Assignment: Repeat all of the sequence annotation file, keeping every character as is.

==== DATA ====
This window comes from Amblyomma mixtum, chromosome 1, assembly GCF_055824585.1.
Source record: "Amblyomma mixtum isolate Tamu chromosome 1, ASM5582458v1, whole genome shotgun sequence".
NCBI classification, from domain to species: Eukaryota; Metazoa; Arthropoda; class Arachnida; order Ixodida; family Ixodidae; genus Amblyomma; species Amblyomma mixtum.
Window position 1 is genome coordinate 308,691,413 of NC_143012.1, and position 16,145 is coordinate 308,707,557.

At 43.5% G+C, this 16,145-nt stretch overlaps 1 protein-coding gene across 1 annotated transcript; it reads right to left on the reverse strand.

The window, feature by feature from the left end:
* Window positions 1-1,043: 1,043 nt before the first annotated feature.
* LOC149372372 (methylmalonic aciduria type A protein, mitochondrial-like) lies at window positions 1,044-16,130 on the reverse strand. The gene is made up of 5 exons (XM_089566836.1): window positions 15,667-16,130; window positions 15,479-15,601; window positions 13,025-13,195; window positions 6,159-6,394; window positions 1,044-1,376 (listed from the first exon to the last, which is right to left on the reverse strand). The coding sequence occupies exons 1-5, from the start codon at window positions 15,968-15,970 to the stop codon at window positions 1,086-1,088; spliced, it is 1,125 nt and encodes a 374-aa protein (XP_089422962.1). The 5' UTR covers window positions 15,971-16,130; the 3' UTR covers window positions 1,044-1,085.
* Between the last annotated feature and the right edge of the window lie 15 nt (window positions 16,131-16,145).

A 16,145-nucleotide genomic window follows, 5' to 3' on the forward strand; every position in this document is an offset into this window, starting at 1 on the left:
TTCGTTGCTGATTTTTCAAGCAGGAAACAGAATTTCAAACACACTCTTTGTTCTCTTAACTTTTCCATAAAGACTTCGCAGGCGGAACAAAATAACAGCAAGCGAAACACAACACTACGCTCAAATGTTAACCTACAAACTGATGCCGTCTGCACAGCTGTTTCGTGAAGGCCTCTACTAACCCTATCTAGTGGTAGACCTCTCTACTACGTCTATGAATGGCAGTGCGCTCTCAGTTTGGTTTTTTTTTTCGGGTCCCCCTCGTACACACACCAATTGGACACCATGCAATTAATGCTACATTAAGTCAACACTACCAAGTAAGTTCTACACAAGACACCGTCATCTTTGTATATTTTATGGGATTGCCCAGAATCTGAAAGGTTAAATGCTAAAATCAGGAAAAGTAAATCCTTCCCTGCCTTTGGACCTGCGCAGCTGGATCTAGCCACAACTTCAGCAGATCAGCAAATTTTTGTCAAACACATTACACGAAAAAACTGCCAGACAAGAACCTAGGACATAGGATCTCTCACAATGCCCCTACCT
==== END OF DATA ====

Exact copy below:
This window comes from Amblyomma mixtum, chromosome 1, assembly GCF_055824585.1.
Source record: "Amblyomma mixtum isolate Tamu chromosome 1, ASM5582458v1, whole genome shotgun sequence".
NCBI classification, from domain to species: Eukaryota; Metazoa; Arthropoda; class Arachnida; order Ixodida; family Ixodidae; genus Amblyomma; species Amblyomma mixtum.
Window position 1 is genome coordinate 308,691,413 of NC_143012.1, and position 16,145 is coordinate 308,707,557.

At 43.5% G+C, this 16,145-nt stretch overlaps 1 protein-coding gene across 1 annotated transcript; it reads right to left on the reverse strand.

The window, feature by feature from the left end:
* Window positions 1-1,043: 1,043 nt before the first annotated feature.
* LOC149372372 (methylmalonic aciduria type A protein, mitochondrial-like) lies at window positions 1,044-16,130 on the reverse strand. The gene is made up of 5 exons (XM_089566836.1): window positions 15,667-16,130; window positions 15,479-15,601; window positions 13,025-13,195; window positions 6,159-6,394; window positions 1,044-1,376 (listed from the first exon to the last, which is right to left on the reverse strand). The coding sequence occupies exons 1-5, from the start codon at window positions 15,968-15,970 to the stop codon at window positions 1,086-1,088; spliced, it is 1,125 nt and encodes a 374-aa protein (XP_089422962.1). The 5' UTR covers window positions 15,971-16,130; the 3' UTR covers window positions 1,044-1,085.
* Between the last annotated feature and the right edge of the window lie 15 nt (window positions 16,131-16,145).

A 16,145-nucleotide genomic window follows, 5' to 3' on the forward strand; every position in this document is an offset into this window, starting at 1 on the left:
TTCGTTGCTGATTTTTCAAGCAGGAAACAGAATTTCAAACACACTCTTTGTTCTCTTAACTTTTCCATAAAGACTTCGCAGGCGGAACAAAATAACAGCAAGCGAAACACAACACTACGCTCAAATGTTAACCTACAAACTGATGCCGTCTGCACAGCTGTTTCGTGAAGGCCTCTACTAACCCTATCTAGTGGTAGACCTCTCTACTACGTCTATGAATGGCAGTGCGCTCTCAGTTTGGTTTTTTTTTTCGGGTCCCCCTCGTACACACACCAATTGGACACCATGCAATTAATGCTACATTAAGTCAACACTACCAAGTAAGTTCTACACAAGACACCGTCATCTTTGTATATTTTATGGGATTGCCCAGAATCTGAAAGGTTAAATGCTAAAATCAGGAAAAGTAAATCCTTCCCTGCCTTTGGACCTGCGCAGCTGGATCTAGCCACAACTTCAGCAGATCAGCAAATTTTTGTCAAACACATTACACGAAAAAACTGCCAGACAAGAACCTAGGACATAGGATCTCTCACAATGCCCCTACCT